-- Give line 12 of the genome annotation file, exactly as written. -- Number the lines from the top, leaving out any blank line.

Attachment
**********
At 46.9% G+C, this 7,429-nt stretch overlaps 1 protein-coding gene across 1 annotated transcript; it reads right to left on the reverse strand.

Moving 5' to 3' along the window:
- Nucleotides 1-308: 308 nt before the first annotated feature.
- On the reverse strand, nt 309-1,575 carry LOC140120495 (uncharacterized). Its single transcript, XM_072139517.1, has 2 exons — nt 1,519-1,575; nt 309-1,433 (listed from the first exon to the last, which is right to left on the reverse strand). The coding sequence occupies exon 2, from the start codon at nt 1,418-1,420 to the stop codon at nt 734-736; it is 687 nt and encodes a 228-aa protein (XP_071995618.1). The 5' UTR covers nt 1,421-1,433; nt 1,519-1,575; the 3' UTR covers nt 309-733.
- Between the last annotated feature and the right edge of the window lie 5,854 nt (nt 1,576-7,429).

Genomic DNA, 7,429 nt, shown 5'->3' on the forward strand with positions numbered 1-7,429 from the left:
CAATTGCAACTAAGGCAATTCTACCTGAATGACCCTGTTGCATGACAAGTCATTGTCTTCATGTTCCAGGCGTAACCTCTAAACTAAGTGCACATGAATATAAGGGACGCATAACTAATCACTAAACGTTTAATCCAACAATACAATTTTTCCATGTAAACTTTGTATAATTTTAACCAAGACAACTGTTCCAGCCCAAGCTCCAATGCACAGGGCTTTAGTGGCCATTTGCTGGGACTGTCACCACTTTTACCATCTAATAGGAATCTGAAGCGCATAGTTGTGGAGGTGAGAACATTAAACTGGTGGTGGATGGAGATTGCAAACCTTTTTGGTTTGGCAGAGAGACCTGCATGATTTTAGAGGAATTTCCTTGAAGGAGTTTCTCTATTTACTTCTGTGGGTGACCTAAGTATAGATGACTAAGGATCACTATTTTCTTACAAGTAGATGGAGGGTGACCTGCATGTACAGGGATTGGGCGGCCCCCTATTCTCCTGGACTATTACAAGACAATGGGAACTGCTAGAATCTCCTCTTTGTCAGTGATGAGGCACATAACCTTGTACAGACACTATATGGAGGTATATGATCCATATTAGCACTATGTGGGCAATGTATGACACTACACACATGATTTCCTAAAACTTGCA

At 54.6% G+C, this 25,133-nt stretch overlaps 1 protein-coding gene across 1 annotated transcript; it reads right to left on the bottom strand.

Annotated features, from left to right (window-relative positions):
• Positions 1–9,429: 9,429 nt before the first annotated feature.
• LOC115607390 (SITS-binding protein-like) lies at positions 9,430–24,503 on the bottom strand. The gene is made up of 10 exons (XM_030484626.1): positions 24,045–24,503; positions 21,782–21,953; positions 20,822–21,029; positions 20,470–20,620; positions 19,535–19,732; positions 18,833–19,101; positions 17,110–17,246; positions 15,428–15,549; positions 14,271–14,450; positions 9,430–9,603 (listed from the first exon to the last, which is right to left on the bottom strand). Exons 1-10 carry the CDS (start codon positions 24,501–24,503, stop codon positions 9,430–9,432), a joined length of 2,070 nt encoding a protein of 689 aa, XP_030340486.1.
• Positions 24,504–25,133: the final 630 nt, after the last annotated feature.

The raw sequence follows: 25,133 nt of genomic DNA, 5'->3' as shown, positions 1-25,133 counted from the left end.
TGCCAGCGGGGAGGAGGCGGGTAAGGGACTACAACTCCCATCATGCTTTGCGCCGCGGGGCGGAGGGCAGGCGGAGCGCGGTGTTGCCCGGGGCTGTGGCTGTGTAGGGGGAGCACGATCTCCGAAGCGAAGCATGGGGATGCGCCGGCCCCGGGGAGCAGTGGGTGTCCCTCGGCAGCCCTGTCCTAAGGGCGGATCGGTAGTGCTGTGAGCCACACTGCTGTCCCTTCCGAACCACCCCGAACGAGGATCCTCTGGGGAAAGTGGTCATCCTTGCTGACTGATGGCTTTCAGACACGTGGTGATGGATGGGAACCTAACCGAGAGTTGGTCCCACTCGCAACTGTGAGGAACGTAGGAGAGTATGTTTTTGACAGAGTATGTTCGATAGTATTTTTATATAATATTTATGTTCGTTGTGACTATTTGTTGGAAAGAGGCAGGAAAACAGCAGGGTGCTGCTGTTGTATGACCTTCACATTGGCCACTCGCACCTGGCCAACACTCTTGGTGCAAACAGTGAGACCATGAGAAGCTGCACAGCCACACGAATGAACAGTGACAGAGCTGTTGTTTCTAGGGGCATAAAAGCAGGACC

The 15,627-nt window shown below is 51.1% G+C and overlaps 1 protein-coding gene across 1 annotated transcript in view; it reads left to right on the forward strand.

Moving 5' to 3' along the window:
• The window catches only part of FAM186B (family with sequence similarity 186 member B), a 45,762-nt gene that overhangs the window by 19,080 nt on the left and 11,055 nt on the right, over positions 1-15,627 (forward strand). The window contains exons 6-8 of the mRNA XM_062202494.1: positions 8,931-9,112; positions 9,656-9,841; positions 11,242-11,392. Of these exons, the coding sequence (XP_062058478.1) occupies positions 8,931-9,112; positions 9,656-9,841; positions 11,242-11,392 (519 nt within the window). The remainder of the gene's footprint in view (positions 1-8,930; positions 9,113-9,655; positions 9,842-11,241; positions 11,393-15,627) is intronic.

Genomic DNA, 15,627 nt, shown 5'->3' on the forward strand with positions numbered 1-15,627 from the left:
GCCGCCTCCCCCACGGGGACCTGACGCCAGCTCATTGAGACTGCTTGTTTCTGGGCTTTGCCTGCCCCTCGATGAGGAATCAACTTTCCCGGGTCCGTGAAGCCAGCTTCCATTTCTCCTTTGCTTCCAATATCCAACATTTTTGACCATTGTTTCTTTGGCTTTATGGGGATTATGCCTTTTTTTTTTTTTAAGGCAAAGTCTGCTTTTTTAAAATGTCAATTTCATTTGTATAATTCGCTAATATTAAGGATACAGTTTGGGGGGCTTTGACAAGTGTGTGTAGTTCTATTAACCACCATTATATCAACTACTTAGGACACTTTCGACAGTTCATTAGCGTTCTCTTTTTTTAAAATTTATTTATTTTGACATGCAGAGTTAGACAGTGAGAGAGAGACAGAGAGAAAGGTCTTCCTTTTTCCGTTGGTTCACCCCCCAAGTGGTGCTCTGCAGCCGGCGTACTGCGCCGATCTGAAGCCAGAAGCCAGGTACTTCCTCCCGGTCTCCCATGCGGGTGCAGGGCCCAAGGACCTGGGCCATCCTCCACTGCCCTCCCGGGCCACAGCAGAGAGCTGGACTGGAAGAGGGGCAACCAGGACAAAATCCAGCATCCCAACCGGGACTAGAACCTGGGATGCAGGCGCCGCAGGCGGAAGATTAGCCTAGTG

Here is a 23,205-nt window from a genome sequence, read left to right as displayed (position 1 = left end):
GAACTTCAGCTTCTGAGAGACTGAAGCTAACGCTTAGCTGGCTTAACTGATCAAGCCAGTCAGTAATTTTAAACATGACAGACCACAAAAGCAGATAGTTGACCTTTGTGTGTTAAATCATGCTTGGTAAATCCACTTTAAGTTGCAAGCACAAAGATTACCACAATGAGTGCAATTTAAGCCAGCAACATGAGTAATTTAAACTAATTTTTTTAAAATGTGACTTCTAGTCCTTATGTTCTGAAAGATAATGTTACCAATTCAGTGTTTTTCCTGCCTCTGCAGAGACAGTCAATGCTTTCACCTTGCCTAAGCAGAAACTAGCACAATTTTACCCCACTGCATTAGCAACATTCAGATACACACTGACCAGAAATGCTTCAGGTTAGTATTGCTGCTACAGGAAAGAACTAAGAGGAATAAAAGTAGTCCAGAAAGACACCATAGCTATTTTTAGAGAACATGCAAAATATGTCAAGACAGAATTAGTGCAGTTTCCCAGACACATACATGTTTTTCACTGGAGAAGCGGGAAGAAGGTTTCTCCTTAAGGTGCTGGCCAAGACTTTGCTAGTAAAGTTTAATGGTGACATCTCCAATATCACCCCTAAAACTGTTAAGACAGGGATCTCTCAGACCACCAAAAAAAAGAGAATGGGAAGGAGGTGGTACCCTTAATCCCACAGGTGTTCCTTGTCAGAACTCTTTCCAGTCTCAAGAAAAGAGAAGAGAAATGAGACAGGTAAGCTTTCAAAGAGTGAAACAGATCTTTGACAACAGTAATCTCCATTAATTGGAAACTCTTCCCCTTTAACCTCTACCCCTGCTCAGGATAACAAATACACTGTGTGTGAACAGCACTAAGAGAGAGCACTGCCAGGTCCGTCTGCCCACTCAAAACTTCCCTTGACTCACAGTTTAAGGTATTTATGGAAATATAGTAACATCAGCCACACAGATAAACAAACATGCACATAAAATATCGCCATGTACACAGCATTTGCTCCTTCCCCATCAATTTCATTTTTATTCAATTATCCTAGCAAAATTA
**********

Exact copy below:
• Positions 24,504–25,133: the final 630 nt, after the last annotated feature.